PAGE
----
Posted Mar 01, 2010 09:00 am CST
Tacha, now a 10th U.S. Circuit Court of Appeals judge, credits her mother for ingraining her with the attitude that women are capable of doing anything they want.
But others also helped. “Former KU dean of women Emily Taylor was mentoring before we had a word for it,” Tacha says. “She strongly encouraged my decision to attend law school because I wanted something more than what I and other women of my generation at that time had been destined to do.”
Indeed, Tacha, 63, has accomplished the near impossible in comparison to what her mother’s generation in hometown Scandia, Kan., could even contemplate. And she hopes to see changes in the profession that will help more female lawyers prosper and succeed.
“Overall, this time has the promise of offering far greater opportunities and broader perspectives for women as lawyers, clients and leaders to have an impact on the practice of law,” she says.
So what are the ways for trailblazers of the next frontier to make the practice of law more welcoming and promote economic advancement for female lawyers?
“Mentoring and networking are so important,” Tacha says. Her observation is supported by a 2008 ABA-sponsored survey of 4,449 female lawyers. Of the 58 percent of them under 40 who responded that gender matters to them when selecting a supervisor, the majority reported frustration that female supervisors were more demanding of women than men.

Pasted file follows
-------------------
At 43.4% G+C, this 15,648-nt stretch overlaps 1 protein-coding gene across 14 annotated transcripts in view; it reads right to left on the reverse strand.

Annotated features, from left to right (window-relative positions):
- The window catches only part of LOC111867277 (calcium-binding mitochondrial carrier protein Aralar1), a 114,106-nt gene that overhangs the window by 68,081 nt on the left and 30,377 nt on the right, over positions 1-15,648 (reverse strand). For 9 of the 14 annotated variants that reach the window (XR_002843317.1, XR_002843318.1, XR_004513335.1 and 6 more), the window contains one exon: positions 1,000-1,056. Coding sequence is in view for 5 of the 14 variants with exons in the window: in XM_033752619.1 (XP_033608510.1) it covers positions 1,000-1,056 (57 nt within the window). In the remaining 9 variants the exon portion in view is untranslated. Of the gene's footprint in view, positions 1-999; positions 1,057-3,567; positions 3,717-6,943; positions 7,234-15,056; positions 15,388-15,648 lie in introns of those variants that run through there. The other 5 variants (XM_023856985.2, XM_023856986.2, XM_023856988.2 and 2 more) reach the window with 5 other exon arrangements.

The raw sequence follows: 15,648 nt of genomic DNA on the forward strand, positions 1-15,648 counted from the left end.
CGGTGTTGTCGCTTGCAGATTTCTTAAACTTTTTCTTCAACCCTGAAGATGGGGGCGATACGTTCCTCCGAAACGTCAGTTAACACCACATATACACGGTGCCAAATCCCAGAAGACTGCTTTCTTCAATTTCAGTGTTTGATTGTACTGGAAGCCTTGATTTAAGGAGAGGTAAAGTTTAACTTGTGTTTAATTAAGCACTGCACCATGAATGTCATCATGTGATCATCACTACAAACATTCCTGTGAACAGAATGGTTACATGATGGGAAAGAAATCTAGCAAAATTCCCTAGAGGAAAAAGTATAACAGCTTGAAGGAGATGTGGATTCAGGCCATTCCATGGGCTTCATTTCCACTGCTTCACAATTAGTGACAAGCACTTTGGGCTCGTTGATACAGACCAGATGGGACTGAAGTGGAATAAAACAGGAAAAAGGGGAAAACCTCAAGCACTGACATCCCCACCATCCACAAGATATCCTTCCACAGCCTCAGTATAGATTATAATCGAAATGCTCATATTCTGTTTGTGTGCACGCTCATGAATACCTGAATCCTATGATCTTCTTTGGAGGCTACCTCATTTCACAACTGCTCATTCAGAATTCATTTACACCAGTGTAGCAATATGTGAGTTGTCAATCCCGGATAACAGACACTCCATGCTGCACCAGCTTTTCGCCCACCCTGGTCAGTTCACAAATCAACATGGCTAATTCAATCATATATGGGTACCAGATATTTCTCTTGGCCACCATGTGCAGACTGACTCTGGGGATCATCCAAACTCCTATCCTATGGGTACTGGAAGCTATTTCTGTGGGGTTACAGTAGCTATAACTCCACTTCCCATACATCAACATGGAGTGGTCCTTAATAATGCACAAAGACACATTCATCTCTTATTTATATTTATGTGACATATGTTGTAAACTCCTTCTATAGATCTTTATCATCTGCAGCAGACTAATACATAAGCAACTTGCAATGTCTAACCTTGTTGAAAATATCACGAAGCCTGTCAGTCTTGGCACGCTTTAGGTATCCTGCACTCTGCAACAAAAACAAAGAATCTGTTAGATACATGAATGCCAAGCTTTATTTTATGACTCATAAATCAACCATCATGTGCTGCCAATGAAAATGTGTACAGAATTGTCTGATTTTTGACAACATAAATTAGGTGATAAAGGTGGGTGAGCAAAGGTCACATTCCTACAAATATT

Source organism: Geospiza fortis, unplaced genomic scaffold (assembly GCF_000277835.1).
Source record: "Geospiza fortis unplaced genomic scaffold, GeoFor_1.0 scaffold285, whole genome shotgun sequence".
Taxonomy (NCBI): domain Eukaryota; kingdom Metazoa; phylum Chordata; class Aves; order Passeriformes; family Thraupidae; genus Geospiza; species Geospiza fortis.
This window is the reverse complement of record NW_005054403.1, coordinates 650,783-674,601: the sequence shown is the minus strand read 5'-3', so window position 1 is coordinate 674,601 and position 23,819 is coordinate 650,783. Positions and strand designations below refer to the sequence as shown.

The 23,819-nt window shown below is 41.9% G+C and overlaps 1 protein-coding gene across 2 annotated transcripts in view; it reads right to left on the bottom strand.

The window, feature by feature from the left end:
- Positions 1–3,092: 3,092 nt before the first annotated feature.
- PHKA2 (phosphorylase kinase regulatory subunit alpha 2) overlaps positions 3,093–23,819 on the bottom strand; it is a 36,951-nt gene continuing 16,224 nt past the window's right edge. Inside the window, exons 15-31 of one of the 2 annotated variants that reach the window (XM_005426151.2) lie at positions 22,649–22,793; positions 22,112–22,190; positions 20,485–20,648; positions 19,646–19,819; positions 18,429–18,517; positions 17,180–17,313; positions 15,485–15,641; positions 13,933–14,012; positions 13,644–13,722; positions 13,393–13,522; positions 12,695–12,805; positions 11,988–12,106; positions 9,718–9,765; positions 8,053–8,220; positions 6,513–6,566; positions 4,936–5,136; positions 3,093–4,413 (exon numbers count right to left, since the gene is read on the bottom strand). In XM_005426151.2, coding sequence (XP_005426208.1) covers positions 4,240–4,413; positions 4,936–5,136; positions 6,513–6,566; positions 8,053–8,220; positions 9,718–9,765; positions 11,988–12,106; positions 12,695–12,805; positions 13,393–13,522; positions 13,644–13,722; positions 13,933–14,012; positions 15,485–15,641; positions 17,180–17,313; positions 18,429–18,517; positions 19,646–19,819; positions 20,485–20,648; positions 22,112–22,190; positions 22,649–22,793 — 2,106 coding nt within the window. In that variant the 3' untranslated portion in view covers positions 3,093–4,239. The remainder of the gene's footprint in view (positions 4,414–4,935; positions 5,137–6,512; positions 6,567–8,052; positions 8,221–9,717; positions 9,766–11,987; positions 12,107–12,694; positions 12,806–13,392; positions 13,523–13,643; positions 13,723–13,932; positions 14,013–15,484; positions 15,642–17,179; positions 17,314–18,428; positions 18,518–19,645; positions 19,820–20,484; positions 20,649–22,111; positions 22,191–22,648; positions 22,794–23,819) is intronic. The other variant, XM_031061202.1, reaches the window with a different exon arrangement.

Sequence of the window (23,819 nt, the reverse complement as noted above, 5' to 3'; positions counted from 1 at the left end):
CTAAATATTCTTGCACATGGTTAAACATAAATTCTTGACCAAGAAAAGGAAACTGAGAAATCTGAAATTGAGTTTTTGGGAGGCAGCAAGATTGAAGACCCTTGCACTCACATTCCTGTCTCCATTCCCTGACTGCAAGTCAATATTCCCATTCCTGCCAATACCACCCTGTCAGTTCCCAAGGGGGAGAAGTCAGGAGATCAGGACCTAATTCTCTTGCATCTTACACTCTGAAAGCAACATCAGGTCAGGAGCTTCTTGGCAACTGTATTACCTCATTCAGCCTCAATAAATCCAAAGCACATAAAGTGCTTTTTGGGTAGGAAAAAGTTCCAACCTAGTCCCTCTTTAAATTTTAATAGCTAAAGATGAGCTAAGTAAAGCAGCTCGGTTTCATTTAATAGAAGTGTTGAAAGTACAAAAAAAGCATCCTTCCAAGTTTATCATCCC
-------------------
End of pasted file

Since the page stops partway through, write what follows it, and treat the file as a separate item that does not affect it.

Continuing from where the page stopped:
“I would hope that those who engaged in the ‘I had to do it, so you have to do it too’ attitude can look back today and see that even though we had to struggle and work so hard for progress, it’s just wrong to impose that on others,” she says. “If there are women still suffering from it, they should see that encouraging and helping our future generations succeed is what’s best for all of us in the profession.”
And for those who feel the need to “go along to get along,” Tacha says, “I hope that there are situations where women won’t tolerate circumstances just because they want to advance. There are behaviors, subtly discriminatory and otherwise, that no one should ever tolerate for the sake of ambition.”
Tacha suggests transforming the conversation about gender issues into focusing on a business model that is good for everyone.
“Living and dying by the billable hour is not working for many lawyers—women and men,” she notes. While work-life balance concerns have historically served as an obstacle to promotions and fed stereotypes about women as lawyers, in 2010 many men (including one of her sons) are also bearing family responsibilities.
“When we advocate breaking out of those models that traditionally disadvantage those who can’t bill thousands of hours,” Tacha suggests, “then everyone should have an equal chance to succeed in our profession.”
Clients can fuel fair advancement, she notes, and can also promote greater job satisfaction. Wal-Mart’s associate general counsel, Joseph West, says that flextime has been added to the criteria the company uses to evaluate outside law firms.
Tacha’s advice to anyone contemplating a judicial career is candid: “Being a federal judge is a wonderful experience. … But I would never advise anyone to plan his or her whole career around becoming a judge. Life happens, and there are so many things beyond your control that can influence where your career path takes you.”